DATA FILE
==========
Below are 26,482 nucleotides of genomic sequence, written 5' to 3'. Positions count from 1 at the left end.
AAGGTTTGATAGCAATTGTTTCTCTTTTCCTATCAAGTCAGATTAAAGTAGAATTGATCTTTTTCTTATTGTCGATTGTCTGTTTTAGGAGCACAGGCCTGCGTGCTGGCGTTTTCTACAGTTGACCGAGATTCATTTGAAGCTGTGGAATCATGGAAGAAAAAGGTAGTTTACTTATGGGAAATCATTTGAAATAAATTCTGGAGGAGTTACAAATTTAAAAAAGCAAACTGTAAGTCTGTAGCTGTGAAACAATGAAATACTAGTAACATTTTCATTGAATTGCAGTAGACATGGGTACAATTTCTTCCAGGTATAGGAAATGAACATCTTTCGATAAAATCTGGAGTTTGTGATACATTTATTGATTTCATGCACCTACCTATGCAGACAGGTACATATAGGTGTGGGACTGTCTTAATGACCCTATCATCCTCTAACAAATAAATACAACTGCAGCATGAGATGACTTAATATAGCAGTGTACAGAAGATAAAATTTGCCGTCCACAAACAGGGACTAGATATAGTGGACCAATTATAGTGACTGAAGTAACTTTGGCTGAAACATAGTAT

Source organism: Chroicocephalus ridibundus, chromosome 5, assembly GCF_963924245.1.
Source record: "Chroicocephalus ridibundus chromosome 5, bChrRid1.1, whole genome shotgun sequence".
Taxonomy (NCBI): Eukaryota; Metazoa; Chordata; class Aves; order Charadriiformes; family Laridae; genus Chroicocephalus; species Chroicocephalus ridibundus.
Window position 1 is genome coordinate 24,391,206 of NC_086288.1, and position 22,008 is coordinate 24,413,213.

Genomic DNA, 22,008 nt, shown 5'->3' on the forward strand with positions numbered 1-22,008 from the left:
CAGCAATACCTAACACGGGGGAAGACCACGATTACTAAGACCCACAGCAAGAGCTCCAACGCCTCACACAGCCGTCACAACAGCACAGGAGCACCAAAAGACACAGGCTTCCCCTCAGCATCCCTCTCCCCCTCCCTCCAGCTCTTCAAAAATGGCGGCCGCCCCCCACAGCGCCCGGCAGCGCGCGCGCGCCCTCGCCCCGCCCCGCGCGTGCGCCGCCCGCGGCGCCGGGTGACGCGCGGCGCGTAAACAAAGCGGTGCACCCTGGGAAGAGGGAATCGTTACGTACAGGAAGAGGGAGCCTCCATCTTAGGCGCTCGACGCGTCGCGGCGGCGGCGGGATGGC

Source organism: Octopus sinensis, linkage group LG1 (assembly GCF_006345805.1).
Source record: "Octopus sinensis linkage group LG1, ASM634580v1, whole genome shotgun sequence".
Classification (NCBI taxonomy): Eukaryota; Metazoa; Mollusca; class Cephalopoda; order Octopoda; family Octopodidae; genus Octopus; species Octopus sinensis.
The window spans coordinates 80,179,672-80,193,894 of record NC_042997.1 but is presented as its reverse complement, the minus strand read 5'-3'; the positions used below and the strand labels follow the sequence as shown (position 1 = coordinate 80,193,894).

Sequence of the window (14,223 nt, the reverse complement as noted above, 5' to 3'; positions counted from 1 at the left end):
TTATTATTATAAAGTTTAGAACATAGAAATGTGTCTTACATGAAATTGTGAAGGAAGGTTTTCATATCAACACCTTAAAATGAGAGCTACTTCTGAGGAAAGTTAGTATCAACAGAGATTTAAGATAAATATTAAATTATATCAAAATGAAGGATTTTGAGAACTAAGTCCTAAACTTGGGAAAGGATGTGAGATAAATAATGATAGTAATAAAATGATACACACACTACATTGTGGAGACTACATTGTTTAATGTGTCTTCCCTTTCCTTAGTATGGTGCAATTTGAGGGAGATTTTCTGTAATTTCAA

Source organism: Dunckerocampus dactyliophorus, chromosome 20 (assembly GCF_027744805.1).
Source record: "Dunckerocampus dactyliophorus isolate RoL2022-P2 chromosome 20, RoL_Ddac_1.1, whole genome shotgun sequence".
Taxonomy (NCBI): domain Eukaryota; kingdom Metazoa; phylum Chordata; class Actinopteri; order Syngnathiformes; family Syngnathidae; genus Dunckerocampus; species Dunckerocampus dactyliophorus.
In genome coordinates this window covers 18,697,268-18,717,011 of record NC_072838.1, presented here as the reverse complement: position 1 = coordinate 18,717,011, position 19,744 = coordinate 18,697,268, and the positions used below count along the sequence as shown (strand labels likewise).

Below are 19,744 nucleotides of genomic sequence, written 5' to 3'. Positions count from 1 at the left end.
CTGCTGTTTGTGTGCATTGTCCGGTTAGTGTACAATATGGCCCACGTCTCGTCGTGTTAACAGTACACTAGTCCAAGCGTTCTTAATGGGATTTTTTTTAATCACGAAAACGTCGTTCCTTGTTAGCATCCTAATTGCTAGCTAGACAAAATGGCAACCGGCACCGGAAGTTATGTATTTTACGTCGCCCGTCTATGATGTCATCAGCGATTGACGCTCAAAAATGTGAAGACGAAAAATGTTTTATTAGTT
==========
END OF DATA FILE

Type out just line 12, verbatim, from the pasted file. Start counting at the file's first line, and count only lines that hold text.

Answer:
The window spans coordinates 80,179,672-80,193,894 of record NC_042997.1 but is presented as its reverse complement, the minus strand read 5'-3'; the positions used below and the strand labels follow the sequence as shown (position 1 = coordinate 80,193,894).